To avoid the crowds in Moab it is sometimes best to look for your own. Around almost every corner there is an amazing arch to see, vast canyon, and popular hike that attract large crowds. I have personally been sucked into these locations and have photographed them with many photographers standing feet from me. The beauty of Moab never fully hit me until I started taking in the canyon walls that surround these amazing landscapes. Sometimes finding the best photographs in popular destination takes a new point of view. Shooting with a my 4x5 view camera helps distract me from the ordinary and look for something a little different. This photograph screams Moab to me.
Having taken many trips to Moab over the years every sunset has been different but this one, this one took my breath away! Every photo I have taken over the years has always started from an idea of the photograph I want to capture before it actually happens, a moment in time I can picture (a dream). Although during most shoots nature has taken its own path to change my original idea to capture that moment a little differently. This photograph was different as it was everything I thought it could be before it happened. I setup this evening in hopes the sunset would come to formation as seen here. As the sun was setting and many other photographers where snapping away 50 yards to my right shooting the traditional Delicate Arch photograph we all come to love, I held my position. Minutes later the sun dropped lower on the horizon and the sky began to light up in front my view finder. This is one of the most amazing sunsets I seen in Moab and excited to share it with you!
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Hanging Lake is one of Colorado’s most spectacular waterfalls and is a very popular hike from June through September. Located near Glenwood Springs this one mile uphill battle and is a must for your Colorado bucket list. If you are looking for a little more adventure the trail is open year round. When hiking during winter months you should be prepared with crampons to get though some icy locations.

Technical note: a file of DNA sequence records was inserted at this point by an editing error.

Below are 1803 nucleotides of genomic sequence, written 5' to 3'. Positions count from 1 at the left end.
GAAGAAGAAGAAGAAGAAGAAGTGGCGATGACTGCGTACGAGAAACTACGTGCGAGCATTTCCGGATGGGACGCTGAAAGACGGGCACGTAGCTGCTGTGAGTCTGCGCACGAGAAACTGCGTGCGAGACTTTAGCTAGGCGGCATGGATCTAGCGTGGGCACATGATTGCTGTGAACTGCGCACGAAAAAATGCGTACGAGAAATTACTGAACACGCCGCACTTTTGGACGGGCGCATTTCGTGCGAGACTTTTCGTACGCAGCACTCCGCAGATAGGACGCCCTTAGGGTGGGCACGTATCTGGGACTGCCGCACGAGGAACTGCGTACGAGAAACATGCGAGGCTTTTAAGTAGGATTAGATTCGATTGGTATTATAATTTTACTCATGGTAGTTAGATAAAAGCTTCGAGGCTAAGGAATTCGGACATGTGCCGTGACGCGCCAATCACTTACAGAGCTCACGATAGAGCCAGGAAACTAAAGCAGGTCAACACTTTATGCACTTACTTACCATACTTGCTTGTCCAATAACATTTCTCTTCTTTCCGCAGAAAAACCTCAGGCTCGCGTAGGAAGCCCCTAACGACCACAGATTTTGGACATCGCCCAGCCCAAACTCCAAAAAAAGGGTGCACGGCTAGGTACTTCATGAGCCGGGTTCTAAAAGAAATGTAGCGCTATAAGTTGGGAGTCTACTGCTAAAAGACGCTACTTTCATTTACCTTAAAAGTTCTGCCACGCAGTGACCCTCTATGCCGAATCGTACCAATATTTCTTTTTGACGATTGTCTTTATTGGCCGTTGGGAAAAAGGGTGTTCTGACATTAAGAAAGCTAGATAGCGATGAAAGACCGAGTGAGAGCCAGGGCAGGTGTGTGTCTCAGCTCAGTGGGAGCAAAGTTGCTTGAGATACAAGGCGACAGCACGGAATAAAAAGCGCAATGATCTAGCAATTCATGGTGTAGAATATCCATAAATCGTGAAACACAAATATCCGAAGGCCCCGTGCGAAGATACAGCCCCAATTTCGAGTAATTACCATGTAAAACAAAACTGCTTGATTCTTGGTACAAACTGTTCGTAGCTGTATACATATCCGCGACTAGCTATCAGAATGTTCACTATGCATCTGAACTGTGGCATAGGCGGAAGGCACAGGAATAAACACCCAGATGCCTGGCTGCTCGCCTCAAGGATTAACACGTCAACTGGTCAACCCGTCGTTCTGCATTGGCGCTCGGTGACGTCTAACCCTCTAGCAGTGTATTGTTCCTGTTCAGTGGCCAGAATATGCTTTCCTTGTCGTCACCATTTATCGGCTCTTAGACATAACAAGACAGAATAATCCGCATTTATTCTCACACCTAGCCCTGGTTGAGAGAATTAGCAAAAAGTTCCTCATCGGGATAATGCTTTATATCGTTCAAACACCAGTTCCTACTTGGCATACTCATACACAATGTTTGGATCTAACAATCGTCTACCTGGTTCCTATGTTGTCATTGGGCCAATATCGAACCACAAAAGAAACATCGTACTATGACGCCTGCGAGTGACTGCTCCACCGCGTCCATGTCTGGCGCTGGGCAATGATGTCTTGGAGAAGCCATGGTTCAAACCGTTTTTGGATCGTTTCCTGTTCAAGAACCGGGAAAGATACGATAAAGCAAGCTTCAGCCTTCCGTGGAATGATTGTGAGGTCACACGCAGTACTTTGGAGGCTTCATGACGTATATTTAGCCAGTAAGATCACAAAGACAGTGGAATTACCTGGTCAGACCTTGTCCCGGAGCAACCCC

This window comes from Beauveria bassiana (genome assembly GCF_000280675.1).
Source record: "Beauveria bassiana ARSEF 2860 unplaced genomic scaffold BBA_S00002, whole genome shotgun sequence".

This photograph was taken December 26th after a week long cold spell that came through Colorado. The extreme cold temperatures set the stage for these icicles to from as they are seen here. After reaching the lake an hour before sunrise, I worked my way around the lake looking for the perfect location to capture this incredible winter scene. Getting to this location became more challenging and took a little more risk than I was originally planning on. Walking to the far side of the lake I was able to work my way up a snow covered rock. Looking though my viewfinder pointed at the falls I noticed another smaller snow covered rock. This object was unflattering and knew the only way to capture the true essence of the scene I needed it removed. There was a two foot gap between the large rock I was on and the smaller rock I am now thinking about going to. With both rocks covered in foot of snow and the smaller rock with a 4 foot radius (some pretty cold water below), I was preparing to jump. Packing my gear backup and working my way slowly to the edge of the large rock, I got low and spread my arms. Leaping forward and falling on my stomach I was now on the smaller rock. My heart was already rushing from the moment I arrived as the pure beauty of these frozen falls excited my photographic passion. I now felt like my heart was pumping though my chest (having made the jump) but really from the scene that now presented itself. I was able to capture this photograph moments before the rising sun reached the top canyon walls.
There's a good reason this is one of the most popular hikes in the state of Colorado. Geologically speaking, there are few places in the world that can compare to this marvel of Mother Nature. - visitglenwood.com